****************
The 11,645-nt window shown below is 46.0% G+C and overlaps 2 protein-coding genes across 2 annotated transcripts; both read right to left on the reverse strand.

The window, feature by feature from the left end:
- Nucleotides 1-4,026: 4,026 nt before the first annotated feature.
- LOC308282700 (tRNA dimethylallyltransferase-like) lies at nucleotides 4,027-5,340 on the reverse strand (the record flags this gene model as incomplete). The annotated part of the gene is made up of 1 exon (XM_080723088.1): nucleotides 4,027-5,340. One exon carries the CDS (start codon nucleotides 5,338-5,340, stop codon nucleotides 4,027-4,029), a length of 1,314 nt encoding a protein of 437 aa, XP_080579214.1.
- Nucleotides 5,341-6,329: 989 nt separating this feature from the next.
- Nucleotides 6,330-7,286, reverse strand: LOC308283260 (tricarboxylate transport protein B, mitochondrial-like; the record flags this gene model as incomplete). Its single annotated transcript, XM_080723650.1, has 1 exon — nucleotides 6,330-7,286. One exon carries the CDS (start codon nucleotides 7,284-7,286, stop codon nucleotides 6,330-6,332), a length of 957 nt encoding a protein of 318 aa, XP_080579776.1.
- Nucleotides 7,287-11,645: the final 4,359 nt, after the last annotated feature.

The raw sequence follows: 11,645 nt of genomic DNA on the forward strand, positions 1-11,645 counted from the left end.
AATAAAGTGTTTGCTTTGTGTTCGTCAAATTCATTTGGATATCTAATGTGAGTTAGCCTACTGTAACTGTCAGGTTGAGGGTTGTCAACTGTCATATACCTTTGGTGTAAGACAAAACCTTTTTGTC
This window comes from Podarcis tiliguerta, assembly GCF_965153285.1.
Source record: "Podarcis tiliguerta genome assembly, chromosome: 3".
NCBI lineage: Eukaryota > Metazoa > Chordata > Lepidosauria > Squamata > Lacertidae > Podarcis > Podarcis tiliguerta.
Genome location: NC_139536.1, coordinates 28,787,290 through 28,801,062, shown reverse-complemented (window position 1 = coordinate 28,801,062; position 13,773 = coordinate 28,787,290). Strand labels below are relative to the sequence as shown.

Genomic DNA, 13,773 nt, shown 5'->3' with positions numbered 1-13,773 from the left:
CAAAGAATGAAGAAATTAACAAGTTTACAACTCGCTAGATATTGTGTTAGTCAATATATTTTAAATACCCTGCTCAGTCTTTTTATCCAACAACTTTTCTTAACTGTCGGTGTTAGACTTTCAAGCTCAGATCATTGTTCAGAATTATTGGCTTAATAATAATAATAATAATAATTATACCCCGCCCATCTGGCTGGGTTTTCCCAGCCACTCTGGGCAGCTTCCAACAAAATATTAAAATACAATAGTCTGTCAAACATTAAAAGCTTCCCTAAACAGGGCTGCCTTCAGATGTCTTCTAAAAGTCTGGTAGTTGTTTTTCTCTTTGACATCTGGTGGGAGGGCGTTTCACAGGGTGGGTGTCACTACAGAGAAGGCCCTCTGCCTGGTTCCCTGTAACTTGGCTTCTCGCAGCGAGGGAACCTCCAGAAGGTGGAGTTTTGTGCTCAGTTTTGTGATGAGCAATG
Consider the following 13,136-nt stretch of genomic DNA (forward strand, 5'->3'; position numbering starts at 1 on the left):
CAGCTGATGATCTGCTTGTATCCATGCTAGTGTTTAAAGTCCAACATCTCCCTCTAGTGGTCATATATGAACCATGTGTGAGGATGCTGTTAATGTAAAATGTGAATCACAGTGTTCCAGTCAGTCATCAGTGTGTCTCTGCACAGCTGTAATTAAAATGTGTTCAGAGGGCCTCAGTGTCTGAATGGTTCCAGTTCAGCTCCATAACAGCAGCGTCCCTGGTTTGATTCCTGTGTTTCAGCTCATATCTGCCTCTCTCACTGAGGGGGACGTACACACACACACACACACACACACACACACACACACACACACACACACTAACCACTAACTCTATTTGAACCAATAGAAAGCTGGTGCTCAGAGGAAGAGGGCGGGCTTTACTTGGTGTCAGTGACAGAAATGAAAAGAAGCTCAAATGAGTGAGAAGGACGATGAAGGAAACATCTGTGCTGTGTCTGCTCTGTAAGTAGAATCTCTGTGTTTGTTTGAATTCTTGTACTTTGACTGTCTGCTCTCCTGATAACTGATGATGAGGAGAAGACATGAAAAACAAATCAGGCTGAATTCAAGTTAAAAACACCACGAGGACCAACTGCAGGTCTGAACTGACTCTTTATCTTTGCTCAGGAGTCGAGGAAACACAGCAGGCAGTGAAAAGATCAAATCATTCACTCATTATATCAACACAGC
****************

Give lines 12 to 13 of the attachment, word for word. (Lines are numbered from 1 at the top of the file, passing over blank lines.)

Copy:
NCBI lineage: Eukaryota > Metazoa > Chordata > Lepidosauria > Squamata > Lacertidae > Podarcis > Podarcis tiliguerta.
Genome location: NC_139536.1, coordinates 28,787,290 through 28,801,062, shown reverse-complemented (window position 1 = coordinate 28,801,062; position 13,773 = coordinate 28,787,290). Strand labels below are relative to the sequence as shown.